Takeaway: When considering whether a claim directed to an abstract idea is “meaningfully limited,” the Board looks to whether the claim contains more than mere field-of-use limitations, tangential references to technology, insignificant pre- or post-solution activity, ancillary data-gathering steps, or the like.

In its Decision, the Board instituted a covered business method patent review of claims 1, 5, 19, 20, and 27-31 (the “challenged claims”) of U.S. Patent No. 6,321,201 B1. The ’201 patent relates to protecting data against unauthorized access. The petition asserted eight separate grounds for invalidity for each of the challenged claims.

The Board began by considering Patent Owner’s request that it exercise its discretion to deny the Petition on the grounds that “it relies upon prior art and arguments that are the same or substantially the same as considered during the prosecution of the ’201 Patent, during the reexamination of the ’201 patent, during the prosecution of the ’281 Patent and in CBM2014-00024.” After reviewing the cited references and the files of the earlier proceedings, the Board decline to exercise its discretion to deny the Petition.

The Board then analyzed whether Petitioner had standing to seek a covered business method patent review. Specifically, it considered whether the patent “claims a method or corresponding apparatus for performing data processing or other operations used in the practice, administration, or management of a financial product or service” that is not a technological invention. Petitioner argued that the ’201 Patent claims “a method for performing data processing, including protecting against unauthorized access of data, such as in banking, that is at least incidental to the practice, administration, or management of a financial product or service.” In response, Patent Owner asserted that “[t]he claims of the [’]201 Patent do not encompass activities that are ‘financial in nature, incidental to a financial activity or complementary to a financial activity.’” The Board was persuaded that:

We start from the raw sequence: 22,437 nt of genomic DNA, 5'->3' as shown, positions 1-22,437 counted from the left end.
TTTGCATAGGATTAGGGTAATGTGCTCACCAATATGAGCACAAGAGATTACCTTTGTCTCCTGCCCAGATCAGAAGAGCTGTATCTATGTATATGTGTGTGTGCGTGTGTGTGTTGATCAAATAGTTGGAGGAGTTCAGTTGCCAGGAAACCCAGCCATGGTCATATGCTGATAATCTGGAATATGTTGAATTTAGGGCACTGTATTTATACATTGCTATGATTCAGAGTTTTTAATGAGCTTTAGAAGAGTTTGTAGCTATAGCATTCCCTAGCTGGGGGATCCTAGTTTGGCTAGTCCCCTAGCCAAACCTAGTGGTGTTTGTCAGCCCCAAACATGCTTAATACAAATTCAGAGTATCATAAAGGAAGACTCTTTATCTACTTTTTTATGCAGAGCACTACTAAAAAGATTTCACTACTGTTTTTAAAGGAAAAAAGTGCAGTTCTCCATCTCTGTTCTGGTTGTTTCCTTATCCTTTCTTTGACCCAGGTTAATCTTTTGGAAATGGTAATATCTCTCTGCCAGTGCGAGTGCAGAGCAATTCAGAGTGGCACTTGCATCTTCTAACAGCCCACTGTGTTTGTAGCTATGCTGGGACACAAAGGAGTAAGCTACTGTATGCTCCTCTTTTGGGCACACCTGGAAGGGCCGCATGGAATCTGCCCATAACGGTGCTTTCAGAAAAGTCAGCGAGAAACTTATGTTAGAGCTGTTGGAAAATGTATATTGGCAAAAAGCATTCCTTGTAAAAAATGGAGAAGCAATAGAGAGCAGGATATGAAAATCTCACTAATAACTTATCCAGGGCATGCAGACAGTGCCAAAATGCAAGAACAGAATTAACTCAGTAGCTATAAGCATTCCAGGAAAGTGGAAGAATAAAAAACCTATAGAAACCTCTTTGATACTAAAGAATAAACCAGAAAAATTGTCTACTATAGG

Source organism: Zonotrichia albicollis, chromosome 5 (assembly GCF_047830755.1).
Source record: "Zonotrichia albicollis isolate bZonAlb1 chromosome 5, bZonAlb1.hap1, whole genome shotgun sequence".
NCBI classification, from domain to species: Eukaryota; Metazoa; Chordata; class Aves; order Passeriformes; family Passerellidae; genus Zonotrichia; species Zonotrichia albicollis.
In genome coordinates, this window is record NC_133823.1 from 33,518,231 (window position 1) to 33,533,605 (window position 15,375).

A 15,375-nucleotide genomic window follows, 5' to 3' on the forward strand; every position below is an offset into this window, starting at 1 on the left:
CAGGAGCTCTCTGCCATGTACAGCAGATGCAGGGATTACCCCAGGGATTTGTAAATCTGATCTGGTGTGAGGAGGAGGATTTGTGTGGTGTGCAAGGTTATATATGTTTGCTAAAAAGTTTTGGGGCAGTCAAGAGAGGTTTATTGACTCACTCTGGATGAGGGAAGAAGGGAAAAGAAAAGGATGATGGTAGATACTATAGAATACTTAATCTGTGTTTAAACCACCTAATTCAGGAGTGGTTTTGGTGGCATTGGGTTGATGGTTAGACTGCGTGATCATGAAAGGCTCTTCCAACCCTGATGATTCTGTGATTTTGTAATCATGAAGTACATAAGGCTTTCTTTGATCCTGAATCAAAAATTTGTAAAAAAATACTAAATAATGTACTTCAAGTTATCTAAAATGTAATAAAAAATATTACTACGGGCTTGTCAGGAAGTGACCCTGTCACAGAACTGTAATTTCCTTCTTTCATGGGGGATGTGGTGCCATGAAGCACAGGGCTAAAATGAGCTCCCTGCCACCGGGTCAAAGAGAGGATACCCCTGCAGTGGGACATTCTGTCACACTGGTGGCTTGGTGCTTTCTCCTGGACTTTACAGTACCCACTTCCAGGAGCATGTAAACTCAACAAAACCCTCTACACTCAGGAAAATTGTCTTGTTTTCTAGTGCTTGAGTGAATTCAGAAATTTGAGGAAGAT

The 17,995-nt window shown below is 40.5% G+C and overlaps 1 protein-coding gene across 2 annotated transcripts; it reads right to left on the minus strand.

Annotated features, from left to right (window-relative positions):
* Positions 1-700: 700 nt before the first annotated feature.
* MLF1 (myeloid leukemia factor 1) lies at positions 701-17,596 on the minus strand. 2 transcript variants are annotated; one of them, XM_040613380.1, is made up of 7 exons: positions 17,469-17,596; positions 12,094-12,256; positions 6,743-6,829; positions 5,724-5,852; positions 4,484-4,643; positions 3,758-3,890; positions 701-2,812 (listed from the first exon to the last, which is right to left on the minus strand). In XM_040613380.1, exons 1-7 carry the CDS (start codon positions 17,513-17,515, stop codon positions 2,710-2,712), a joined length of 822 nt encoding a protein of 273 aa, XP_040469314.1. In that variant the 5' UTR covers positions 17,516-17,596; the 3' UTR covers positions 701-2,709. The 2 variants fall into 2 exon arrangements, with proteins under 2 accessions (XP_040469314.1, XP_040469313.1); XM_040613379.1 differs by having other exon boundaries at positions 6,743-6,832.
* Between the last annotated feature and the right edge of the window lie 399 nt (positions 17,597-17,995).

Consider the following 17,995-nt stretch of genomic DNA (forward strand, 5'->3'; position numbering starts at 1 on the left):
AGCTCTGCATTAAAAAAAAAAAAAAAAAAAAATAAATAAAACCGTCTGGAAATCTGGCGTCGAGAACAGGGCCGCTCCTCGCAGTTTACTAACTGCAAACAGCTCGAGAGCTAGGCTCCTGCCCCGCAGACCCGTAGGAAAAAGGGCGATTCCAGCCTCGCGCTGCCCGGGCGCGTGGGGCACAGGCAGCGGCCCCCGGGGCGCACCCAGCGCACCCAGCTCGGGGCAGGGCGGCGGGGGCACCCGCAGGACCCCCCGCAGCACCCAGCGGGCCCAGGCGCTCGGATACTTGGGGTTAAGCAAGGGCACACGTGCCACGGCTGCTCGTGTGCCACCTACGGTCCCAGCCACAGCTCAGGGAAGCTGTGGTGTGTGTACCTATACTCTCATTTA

at least one claim claims a method for performing data processing or other operations that are at least incidental or complementary to the practice, administration, or management of a financial product or service. Claim 1 recites “controlling the user’s processing of the given data element value in conformity with the collected protection attribute/attributes.” The Specification discloses that protection attributes are used to protect against unauthorized access of a data portion in a database (see Ex. 1001, col. 4, ll. 26–32) and that banking is a field where protection against unauthorized access to databases that are used for administering and storing sensitive information is desired.

Because “[b]anking is a financial activity,” the Board determined that Petitioner had satisfied the first element of the test.

The Board then considered whether the ’201 patent is directed to a technological invention and concluded that it is not, in part because claim 1 “does not recite a technological feature that is novel or unobvious over the prior art.” Instead, it “recites a method that is ‘storing’ data in multiple ‘databases,’ and controlling a user’s processing ‘in conformity with the collected protection attribute/attributes.’” The Board noted that “[d]ata processing computers having databases, which store the data, and controlling access thereto, were known at the time of filing the ’201 Patent.